The month of January is always flooded with blog posts on social media trends for the year ahead. In this article, Carly Stringer of Keystone Virtual provides insight into the 6 social media trends for 2019 that Small and Mighty businesses shouldn’t ignore, with tips on how you can begin to incorporate them into your social media strategy.
Instagram Stories has 400 million daily users with its popularity still growing. And it’s not just on Instagram this type of content is proving popular. Snapchat (the pioneer of ephemeral content), WhatsApp and Facebook are in on the action too. According to Facebook’s chief product officer, Chris Cox, this year Stories are set to surpass feeds as the primary way in which users will share content.
So, if you’ve been shying away from using them or only using them sporadically without any real strategy, now is the time to up your stories game.
Keep your audience and social media strategy in mind – you Stories content should align with these. With Stories, Instagram is moving away from the level of perfection we’ve come to expect in our feeds. This is brilliant for small brands with even smaller marketing budgets. You don’t need any special equipment beyond your smartphone. So, put any fear to one side and just get going! Check out this blog post for the ultimate guide to Instagram Stories and consider joining a stories challenge (like the one in the Small and Mighty resources section) if you are looking for content inspiration.
I say again because Live video has probably been on every social media trend list for at least the last few years. So why am I including it in 2019? Because it’ll still take the top spot for boosting organic engagement this year and should be part of every business’s social media strategy. From Q&As to showing behind the scenes of your business to product demos, there is no better way to interact with your audience in real-time than through live video.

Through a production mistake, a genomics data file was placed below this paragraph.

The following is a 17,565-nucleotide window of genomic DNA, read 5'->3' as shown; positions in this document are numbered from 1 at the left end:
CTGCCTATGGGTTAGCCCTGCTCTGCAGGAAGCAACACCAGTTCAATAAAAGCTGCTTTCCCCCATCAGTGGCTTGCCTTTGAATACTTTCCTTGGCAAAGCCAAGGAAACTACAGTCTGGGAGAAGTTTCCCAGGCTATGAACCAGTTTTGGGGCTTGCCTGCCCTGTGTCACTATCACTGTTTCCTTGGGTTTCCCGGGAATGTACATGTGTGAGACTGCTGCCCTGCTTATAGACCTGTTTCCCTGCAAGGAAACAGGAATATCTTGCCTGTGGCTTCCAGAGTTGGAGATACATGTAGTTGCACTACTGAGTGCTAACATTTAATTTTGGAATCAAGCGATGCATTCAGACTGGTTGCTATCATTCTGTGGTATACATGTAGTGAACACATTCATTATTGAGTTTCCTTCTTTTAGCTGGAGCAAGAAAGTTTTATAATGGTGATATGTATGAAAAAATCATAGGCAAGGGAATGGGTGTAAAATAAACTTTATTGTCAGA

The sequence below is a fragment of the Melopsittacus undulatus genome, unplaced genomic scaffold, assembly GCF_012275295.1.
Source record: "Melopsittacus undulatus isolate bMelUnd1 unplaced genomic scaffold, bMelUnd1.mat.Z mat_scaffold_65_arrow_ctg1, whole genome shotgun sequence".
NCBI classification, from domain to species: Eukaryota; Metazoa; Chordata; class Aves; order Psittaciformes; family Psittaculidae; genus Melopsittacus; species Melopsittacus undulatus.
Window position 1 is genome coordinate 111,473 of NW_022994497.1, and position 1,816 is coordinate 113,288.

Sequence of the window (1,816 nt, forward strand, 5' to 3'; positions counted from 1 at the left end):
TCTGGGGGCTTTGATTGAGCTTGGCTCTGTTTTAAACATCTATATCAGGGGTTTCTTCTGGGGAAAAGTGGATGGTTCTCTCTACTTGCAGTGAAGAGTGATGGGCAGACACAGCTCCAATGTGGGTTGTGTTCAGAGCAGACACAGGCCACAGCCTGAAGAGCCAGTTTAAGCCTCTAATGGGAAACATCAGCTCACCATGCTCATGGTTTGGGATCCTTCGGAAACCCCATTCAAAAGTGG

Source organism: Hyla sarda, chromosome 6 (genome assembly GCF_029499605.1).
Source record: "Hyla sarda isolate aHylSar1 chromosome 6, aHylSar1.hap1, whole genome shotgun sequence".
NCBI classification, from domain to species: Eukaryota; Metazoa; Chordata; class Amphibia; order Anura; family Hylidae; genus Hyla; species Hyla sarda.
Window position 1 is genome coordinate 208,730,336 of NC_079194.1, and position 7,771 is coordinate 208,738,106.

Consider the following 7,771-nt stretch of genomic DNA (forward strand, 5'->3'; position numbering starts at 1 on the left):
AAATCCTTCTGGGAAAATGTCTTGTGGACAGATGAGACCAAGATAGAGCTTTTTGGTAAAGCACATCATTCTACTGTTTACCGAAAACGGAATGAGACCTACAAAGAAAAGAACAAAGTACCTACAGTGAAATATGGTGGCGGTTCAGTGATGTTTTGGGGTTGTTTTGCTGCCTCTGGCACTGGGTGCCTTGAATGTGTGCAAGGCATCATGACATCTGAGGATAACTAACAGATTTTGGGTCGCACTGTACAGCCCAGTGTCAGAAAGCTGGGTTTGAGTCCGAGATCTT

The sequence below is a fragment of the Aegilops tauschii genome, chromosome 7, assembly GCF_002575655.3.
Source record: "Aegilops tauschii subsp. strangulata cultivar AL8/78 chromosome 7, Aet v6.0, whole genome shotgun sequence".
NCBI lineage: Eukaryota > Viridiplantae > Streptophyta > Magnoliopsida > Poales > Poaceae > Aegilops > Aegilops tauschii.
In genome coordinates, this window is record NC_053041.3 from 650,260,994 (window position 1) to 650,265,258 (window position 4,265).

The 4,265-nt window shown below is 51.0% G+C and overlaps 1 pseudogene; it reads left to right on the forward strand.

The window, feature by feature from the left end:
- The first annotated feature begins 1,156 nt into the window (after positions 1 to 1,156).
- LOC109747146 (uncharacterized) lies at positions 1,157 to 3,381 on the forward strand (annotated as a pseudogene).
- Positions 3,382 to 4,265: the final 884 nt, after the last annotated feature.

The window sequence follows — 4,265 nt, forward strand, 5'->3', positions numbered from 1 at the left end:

When you go live you want as many people to join you live as possible as it is the interaction from your audience that’ll make it a success. So, my top tip would be to plan ahead. Tell your audience the day and time you will go live at least several days in advance and keep repeating this message. On Facebook, you can even create an event for your live so that those who are interested in joining get a reminder. If you are holding a Q&A, ask your audience to submit questions in advance – this way if you don’t get the interaction you are hoping for live, you have a bank of questions to draw on. Planning ahead will also help you feel more prepared and less nervous when it comes to hitting that ‘go live’ button!
In an era of social scepticism, authenticity and building ‘know, like and trust’ has never been more important. Given that one of the best ways to do this is through endorsement from customers and fans, I think we’ll start to see UGC become a more prominent feature of brands social strategies in 2019. This is great news for Small and Mighty business owners. Why? Because your audience does the heavy lifting for you and the impact on your marketing budget is minimal. It’s, therefore, a win-win on the time and cost front.
Check for brand mentions and tags regularly and save and share the best content from your customers and fans. Go one step further and encourage people to share content featuring your brand/products by introducing a branded hashtag or hosting a competition, with sharing of such content as part of the entry mechanic. If you don’t already, include a note with your social handles and branded hashtags when you send your products to customers and encourage them to share their purchase(s) on social media.